In these days of darkness, moral disintegration, and confusion, we need more than ever to remember who and what we are—that is, we need to remember what it means to be authentically human.
We in the West are surrounded by voices shouting lies and half-truths, with the media leading the charge over the cliff and most people following them like unthinking lemmings. Fortunately, we are not bereft of a source of wisdom to help us.
The New York Times may not provide the needed wisdom, but the Book of Genesis does. In particular, the first eleven chapters of Genesis tell us fundamental truths about the true nature of humanity and the current plight of the human race, and can act as an antidote for the poison proffered us by the media.
I specify the first eleven chapters of the Book of Genesis, because every good scholar recognizes that these chapters are quite different from the ones that follow. Genesis 1-11 steps back and surveys the human race as a whole; Genesis 12-50 zooms in and focuses rather narrowly upon Abraham and his descendants.
Sensitive readers whose literary palates have been trained by exposure to the literature of the Ancient Near East will perhaps recognize in the first eleven chapters a different literary genre from the chapters that follow, however artfully the final editor has combined a number of different stories and sources into a single narrative.
It is these initial chapters, with their birds’ eye view of our race, which offer us the wisdom necessary for spiritual survival in our day.
It is upon these chapters that I have focussed in my book In the Beginning. The book provides a translation of the first eleven chapters of Genesis, followed by a verse-by-verse commentary.
I try to situate the stories of Genesis within the culture of their time, explain how their original readers would have understood them, how they functioned in the Israelite culture which preserved them, and what they now teach us.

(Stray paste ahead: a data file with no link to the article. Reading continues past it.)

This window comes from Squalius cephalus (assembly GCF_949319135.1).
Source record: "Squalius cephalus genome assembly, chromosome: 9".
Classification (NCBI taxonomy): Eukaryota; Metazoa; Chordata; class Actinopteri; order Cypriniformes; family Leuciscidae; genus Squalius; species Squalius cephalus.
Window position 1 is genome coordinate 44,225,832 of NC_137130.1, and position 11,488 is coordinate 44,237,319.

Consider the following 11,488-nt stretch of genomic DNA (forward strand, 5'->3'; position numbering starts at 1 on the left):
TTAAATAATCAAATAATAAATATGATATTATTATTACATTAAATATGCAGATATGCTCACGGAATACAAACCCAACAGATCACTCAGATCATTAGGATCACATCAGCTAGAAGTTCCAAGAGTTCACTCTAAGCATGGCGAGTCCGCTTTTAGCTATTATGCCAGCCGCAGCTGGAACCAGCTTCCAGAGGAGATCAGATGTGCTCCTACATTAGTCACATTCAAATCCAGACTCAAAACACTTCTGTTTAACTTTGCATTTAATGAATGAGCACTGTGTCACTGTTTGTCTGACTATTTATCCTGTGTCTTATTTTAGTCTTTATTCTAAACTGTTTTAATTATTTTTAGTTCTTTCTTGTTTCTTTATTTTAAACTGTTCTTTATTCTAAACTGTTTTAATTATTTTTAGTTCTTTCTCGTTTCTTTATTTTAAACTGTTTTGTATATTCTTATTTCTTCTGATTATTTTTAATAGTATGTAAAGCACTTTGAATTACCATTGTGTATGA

I also attempt to integrate the insights of Genesis within the Bible as a whole, including the words of St. Paul, as well as the findings of modern science.
There is no escaping the fact Genesis is a controversial book. Whether the topic is scientific evolution or binary sexuality, the geographical location of the Garden of Eden or the teaching of St. Paul, the words of Genesis are sure to provoke discussion and generate plenty of response in the comments section of blogs.
That is inevitable, and that for two reasons: 1) Truth always divides, and 2) The Book of Genesis, being a very ancient book, is hard for moderns to understand since we no longer share the culture of the people for whom it was written. More interpretation is required for Genesis than is required for modern books.
I commend my volume to you. A new, expanded edition of it, published by Sebastian Press, includes a new introduction, extra textual commentary with some revision, an appendix on the Fathers’ use of the creation stories, and introductory endorsements from the heads of three Orthodox seminaries.
Father Lawrence Farley serves as pastor of St. Herman’s Orthodox Church in Langley, British Columbia, Canada. He is also author of the Orthodox Bible Companion Series along with a number of other publications. Father Lawrence’s many books can be found here.
The photo shows, “God creating the Sun, the Moon and the Stars,” by Jan Brueghel the Younger, ca. 17th-century.